The principal reason Judge Henderson is incorrect is not that the District is not a state. The reason is that every citizen of the United States, including all citizens of D.C., are entitled to the rights and benefits of the Constitution of the United States, regardless of what state they live in. This includes the Bill of Rights and all of the amendments.

Just because D.C. is not a state does not mean its citizens are not entitled to free speech.

Mayor Adrian Fenty was incorrect when he referred to the gun ban as “unquestioned for more than 30 years.” Thousands of D.C. citizens have questioned this violation of constitutional rights; it is the right and duty of every American to question his government.


Mt. Airy, Md.

For the record

A report by Bill Gertz (“China chat group,” Inside the Ring, Friday) incorrectly stated that I was recently “cautioned” by members of a China affairs e-mail list serve group “for posting a sensitive e-mail that appeared to be based on a CIA file.” I have never received such a caution. I have never and would never post any classified or otherwise restricted material on the Internet, or otherwise publicly disclose such material. I was never contacted about this incorrect charge before the story appeared.


Senior Political Scientist

RAND Corporation


That’s not what happened

A recent article, “Bipartisan opinions sought on immigration” (Nation, March 2), cites an anonymous staffer saying that Sen. Arlen Specter had “zero consultation” when he drafted comprehensive immigration reform legislation in last Congress. The unidentified staffer is entitled to his or her own opinions, but not his or her own facts.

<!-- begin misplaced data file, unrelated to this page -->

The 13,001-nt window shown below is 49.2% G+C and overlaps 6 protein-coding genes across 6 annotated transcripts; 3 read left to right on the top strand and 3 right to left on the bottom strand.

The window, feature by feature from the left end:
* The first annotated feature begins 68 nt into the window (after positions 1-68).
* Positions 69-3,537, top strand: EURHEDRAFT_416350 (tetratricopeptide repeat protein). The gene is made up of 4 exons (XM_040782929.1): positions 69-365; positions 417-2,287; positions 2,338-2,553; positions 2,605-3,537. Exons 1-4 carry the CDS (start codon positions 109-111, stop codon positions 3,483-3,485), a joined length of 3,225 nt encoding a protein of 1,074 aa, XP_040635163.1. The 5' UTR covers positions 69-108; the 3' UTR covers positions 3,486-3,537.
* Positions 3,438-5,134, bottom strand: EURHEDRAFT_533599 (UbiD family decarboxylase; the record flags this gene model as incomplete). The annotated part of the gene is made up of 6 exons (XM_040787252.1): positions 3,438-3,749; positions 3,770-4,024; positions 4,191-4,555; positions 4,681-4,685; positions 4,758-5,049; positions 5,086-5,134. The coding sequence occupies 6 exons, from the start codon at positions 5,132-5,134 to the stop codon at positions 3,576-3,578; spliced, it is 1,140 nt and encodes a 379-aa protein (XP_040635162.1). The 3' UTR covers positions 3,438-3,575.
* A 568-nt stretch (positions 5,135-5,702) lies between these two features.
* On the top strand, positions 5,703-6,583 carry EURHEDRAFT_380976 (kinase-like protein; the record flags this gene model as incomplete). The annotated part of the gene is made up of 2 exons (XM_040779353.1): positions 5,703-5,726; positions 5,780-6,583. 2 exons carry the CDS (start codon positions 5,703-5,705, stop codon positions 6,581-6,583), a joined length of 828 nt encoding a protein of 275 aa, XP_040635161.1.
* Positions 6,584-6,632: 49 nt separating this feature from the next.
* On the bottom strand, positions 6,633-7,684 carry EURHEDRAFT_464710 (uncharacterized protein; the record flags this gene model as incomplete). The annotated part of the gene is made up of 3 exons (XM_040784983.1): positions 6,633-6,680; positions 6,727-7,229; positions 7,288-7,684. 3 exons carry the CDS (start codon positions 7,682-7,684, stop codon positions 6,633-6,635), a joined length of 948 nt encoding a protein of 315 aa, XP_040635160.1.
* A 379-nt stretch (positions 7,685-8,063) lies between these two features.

As chairman of the Judiciary Committee in the 109th Congress, Mr. Specter sought bipartisan input when drafting legislation. In fact, on Nov. 8, 2005, Mr. Specter circulated draft legislation to all senators on the Judiciary Committee in an effort to “serve as the starting point for discussions on how to address the issue of millions of undocumented individuals currently in the United States.” What’s more, the Chairman’s Mark included language from Sen. Edward Kennedy’s bill.

Additionally, in a four-month span (November 2005 to February 2006) Mr. Specter or his staff met with Mr. Kennedy or his staff on seven separate occasions. When revised legislation was recirculated on Feb. 23, 2006, it was only done after careful consideration and consultation with Mr. Kennedy and other members of the Judiciary Committee.